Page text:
It's all about the thrill of the find as you rummage through the rails and snoop your way past the shelves on the hunt for interesting, unusual and one-off items.
And at one Glasgow charity shop you could be more than likely to strike gold. A Hermes scarf, Jimmy Choo shoes and a Gucci watch are just a few of the items up for grabs at the first-ever Salvation Army auction, at its Dumbarton Road shop tomorrow.
Nearly 200 items are up for grabs including a trophy presented to Rangers player Dougie Gray during the Empire Exhibition of 1938, which will be sold along with an oil painting of the legendary player.
"We got a phone call to do a house clearance and when we were sorting things through the back we recognised the shape of the trophy," explains Denise Waterson, manger of the Dumbarton Road branch.
"It was rather dirty, so we cleaned it up, did a bit of research and found out it had been awarded to Dougie Gray, the longest-serving Rangers player. We're very excited about it."
The shop is a cavernous space, home to everything from clothes, accessories and books to sofas, beds, dressers and dining tables that arrive in a steady procession throughout the day.
But it's a room at the front of the shop, with windows that overlook the street and entrance, that contains some very special items indeed.
Behind the locked double doors is an Aladdin's cave of prized pieces – interesting, unusual and each with their own story to tell.
There are covetable collectables, curiosities and kitsch. Some are valuable, others not so much, but they are all loaded with sentiment and nostalgia.
"There are some really fantastic treasures that we're sure will appeal to collectors, whether you're into designer fashion, stylish antiques for your home or beautiful jewellery and accessories," says Denise, who has worked for the Salvation Army for 17 years.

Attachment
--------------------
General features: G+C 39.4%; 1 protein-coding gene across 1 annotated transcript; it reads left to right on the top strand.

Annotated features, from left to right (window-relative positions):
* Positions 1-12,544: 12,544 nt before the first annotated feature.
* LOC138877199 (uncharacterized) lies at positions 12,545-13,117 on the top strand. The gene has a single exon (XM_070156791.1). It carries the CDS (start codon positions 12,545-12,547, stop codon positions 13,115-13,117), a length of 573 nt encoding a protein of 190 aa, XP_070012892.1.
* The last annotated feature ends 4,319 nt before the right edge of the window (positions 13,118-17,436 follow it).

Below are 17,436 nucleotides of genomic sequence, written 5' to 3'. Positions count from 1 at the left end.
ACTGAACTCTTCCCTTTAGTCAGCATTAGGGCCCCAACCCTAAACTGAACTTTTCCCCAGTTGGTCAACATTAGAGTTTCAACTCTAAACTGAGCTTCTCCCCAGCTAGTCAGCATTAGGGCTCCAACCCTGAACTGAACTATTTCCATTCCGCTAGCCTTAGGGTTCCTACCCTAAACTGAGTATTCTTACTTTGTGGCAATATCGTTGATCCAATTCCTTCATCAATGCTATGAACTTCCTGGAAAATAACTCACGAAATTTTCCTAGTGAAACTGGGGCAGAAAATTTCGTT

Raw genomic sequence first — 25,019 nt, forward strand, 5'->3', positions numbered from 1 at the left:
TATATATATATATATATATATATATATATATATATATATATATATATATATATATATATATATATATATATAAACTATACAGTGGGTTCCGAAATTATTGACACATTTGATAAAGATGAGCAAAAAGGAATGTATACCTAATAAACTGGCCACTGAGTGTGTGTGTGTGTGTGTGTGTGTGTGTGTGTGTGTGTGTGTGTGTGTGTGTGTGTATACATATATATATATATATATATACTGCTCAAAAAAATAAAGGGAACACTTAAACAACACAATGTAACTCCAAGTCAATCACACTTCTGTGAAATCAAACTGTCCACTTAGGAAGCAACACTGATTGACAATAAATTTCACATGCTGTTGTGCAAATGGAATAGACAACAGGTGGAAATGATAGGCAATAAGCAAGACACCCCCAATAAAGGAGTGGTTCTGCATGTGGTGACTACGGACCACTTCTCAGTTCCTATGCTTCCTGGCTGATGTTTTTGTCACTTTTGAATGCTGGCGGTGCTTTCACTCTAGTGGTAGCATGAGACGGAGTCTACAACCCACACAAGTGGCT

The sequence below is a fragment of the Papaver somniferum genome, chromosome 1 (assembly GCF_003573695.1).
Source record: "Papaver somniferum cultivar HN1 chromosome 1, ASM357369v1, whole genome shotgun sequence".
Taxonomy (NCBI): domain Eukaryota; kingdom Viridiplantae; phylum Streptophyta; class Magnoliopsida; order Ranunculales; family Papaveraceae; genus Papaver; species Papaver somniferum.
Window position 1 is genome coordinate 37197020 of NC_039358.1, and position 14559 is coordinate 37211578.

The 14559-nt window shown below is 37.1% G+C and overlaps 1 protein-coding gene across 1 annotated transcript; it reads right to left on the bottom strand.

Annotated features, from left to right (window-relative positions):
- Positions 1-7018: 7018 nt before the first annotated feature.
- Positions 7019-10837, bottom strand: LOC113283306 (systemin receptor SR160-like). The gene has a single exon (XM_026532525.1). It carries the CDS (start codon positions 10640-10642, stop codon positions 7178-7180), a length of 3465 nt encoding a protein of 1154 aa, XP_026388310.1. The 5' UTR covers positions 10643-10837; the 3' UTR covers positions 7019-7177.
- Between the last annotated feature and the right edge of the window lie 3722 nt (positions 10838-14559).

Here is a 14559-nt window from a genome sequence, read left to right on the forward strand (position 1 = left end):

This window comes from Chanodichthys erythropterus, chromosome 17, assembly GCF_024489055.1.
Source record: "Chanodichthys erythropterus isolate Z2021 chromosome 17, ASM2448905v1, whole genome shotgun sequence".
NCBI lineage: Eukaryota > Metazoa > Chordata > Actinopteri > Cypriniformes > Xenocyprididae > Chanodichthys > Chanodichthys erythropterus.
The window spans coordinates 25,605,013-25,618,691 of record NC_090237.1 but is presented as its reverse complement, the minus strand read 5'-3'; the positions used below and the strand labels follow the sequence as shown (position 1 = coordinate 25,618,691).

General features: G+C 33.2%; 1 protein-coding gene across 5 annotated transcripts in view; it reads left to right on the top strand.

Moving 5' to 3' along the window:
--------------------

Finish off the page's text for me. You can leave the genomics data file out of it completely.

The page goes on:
"We're a charity shop, we're not professional auctioneers, so obviously we're trying to raise as much money as we can which will be ploughed back in to the Salvation Army. We want it to be a fun night, that's the most important thing.
"People want to help the charity, they want something unusual and if they've never been to an auction before it's a great way to start, isn't it?"
Denise carefully manoeuvres through the room – ducking to avoid bumping her head on the highly-sought after Guzzini standing lamp – to pluck pieces from the window display. She returns with an oversized Ralph Lauren Safari decanter, her favourite piece. "You don't see many of them about," she says and points out the striking fan-print Hermes scarf that comes in its original box.
The room is tightly packed with something to catch the eye at every turn.
A brown crocodile trunk is stuffed with toys, books and games including a Gabrielle Paddington Bear, while shelving units are stacked with gleaming silver and decorative glass.
For those interested in interiors, there are three pieces of Art Deco ceramics by designer Clarice Cliff, an Ercol dresser, globe table and reproduction womb and ball chairs.
Retro and antique items nestle side by side, everything from pocket watches to pianos, bagpipes to binoculars, a rocking horse to a rocking chair and cameras, clocks, china and cutlery.
Hornby and Duplo trains are stationed in their original boxes and framed gold discs by Elvis and The Beatles hang on the wall. Even two kayaks and a vintage cinema seat have somehow found their way into the auction.
All the items have been donated by members of the public, businesses and other organisations, including Salvation Army shops around the country.
For fashion fans there is a men's Vivienne Westwood ring and necklace and a silver Gucci watch, and for the ladies, black Jimmy Choo shoes (size three-and-a-half if you're wondering) and a wonderful vintage silver charm bracelet that has been donated by Denise herself.
Denise says there has been an excellent response to the auction and she expects between 150 and 200 people to turn up on the night. Doors open at 91 Dumbarton Road at 5pm and it's set to run for two hours from 6pm.
"We've had a lot of interest in the guitars and piano, the vintage leather chair and the limited edition gold discs," she says.
"I listen to people standing at the window and they go 'oh, my granny had that' so there's a lot of sentimental value. One woman is desperate to buy the Blackie children's annuals for her grandchildren.
"There's no value to them but she wants to read them the stories that she had."